England's World Cup-winning rugby team are the stars of the New Year Honours list, with awards for the whole squad.
Coach Clive Woodward receives a knighthood
There is a knighthood for team coach Clive Woodward, while captain Martin Johnson was made a CBE and man of the moment Jonny Wilkinson an OBE.
Other big names from sport, showbiz, politics, medicine and industry were also honoured, as were members of the public including a school janitor.
Mr Woodward said he was "delighted and honoured" with his knighthood.
Most of the squad, who visited Buckingham Palace just weeks ago for celebratory tea with the Queen, are becoming MBEs.
But his trip to the palace to pick up the OBE will be the third for Wilkinson, who was appointed an MBE in December but now has a new honour.
"I am thrilled and
honoured... It is
great to see everyone recognised for their achievement," he said.
the squad have been awarded are richly deserved," said Woodward, of Cookham, Berskshire.
His knighthood was "a tribute to every member of the squad, the coaches, management and the clubs, who have all made a significant contribution to our success," he added.
England's rugby heroes - who celebrated victory in late November - have been included even though nominations normally take months to consider.
The decision to honour the team so soon contrasts with the 34-year wait endured by many of the 1966 football world cup winning squad to receive any official recognition at all.
England rugby team - mostly MBEs
Tim Henman, tennis - OBE
Martin O'Neill, football - OBE
Tessa Sanderson, athletics - CBE
Michael Watson, boxing and disabled sport - MBE
Mark Alleyne, cricket - MBE
Emma Richards, yachting - MBE
James Gibson, swimming - MBE
Katy Sexton, swimming - MBE
A Downing Street spokeswoman said: "The prime minister felt it was important that their fantastic achievement should be marked as soon as possible."
The list follows several weeks of controversy over the honours, following leaks over the way they are decided, and the publication of names of people who had refused the honours.
Number 10 said a review of the system, designed to make it more independent and transparent, was under way - but did not say whether it would be completed in time for next year's list.
In November it emerged that one of the refuseniks was poet Benjamin Zephaniah, who turned down an OBE (Officer of the Order of the British Empire) because it he claimed it stood for colonial brutality and slavery.
But entertainer Roy Hudd, who was appointed an OBE this year, said: "I don't care whether it's the British Empire, the Croydon Empire, the Chelsea Palace or the Lewisham Hippodrome, I'm just delighted to be thought of."
And presenter Nicholas Parsons, also a newly appointed OBE, said: "If someone offers you an honour which is really like a gift, you don't actually return it - I think that's a little bit pompous and small-minded."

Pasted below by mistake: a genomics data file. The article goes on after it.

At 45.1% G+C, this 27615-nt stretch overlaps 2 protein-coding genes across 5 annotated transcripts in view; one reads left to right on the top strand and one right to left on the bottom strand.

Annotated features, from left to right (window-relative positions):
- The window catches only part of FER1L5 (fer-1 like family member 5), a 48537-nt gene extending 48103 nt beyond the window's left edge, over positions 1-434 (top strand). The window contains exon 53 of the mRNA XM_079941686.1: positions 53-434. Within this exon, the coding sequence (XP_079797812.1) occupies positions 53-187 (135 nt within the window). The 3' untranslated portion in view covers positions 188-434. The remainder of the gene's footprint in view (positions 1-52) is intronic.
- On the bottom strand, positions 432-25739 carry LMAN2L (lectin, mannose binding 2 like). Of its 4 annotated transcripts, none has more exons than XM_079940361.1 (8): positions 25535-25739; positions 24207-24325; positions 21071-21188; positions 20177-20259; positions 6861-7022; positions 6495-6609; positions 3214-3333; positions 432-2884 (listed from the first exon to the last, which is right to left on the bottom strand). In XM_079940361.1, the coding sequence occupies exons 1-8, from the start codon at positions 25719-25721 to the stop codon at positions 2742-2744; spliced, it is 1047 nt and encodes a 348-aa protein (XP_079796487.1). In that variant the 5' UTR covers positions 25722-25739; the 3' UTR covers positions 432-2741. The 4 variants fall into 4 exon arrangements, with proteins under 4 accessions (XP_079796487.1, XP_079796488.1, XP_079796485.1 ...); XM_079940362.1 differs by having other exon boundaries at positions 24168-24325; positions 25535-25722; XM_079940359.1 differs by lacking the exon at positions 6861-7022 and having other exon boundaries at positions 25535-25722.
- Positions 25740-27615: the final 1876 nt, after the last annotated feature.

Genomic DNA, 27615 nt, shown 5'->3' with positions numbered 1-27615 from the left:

Joan Plowright, actress - DBE
Eric Clapton, musician - CBE
Chris Tarrant, TV and radio presenter - OBE
Nicholas Parsons, broadcaster - OBE
Roy Hudd, entertainer - OBE
Other well-known names from
showbusiness, the arts and media in the list included musician Eric Clapton (CBE), actress Joan
Plowright (DBE), TV presenter Chris Tarrant (OBE) and Ray Davies, co-founder of The Kinks (CBE).
Downing Street said tennis star Tim Henman was made an OBE for being "one of the best players Britain has produced for many years".
It would not comment on recent press reports that he was included simply to add interest to the list.
Henman himself said he was "pretty disappointed" that news of his inclusion had been leaked to the newspapers.
"But I will go to receive the honour with a massive amount of pride. I am extremely honoured," he said.
Other sporting figures to be honoured include Celtic manager Martin O'Neill (OBE), former Olympic champion javelin thrower Tessa Sanderson (CBE) and former boxer Michael Watson (MBE), who said he was "deeply touched and honoured".
In the world of science there was a knighthood for Tim
Berners-Lee, the inventor of the world wide web.
And Professor Martin Evans, the scientist considered by many as the chief architect of stem cell research, also receives a knighthood.
Steeplejack-turned-TV personality Fred Dibnah has been awarded an MBE for services to heritage and broadcasting.
The "ordinary" people in the list included those working in such jobs as lollipop ladies, school janitors
There was also an MBE for John Styles, of Sidcup, Kent, one of the nation's leading Punch and
He said: "I still have absolutely no idea how I came to be nominated. Mr
Punch is so politically incorrect."
Three MPs were knighted - Labour's Stuart Bell, the Tory John Butterfill and Liberal Democrat Menzies Campbell.
Mr Campbell said he was "very surprised" but "honoured and flattered", saying that he was glad to be recognised for services to Parliament rather than to his own party.
Queen is "fountain of honour" but she hands out awards on advice of ministers
About 1,000 honours are on the PM's list each year
One in 123 diplomats gets an award, and one in 2,125 civil servants
But one in 15,500 teachers is honoured, and one in 20,000 nurses
Of the 981 names on the list, almost half are involved in some form of voluntary service, and 20% work in either education or public health, with other public services also represented.
Downing Street said the list reflected the achievements of those who "work at the sharp end".
It highlighted the work of Dexter Hutt, the head of Ninestiles Secondary school in Birmingham, and Bernard O'Connell, the principal of Runshaw College, in Ribble - who both receive knighthoods.
But two years ago, a secret review by Number 10 of the honours system found the nine clandestine sub-committees that sift through the recommendations are predominantly made up of white, male civil servants over 50.
The twice-yearly lists are still dominated by military figures and members of the civil service, the report found.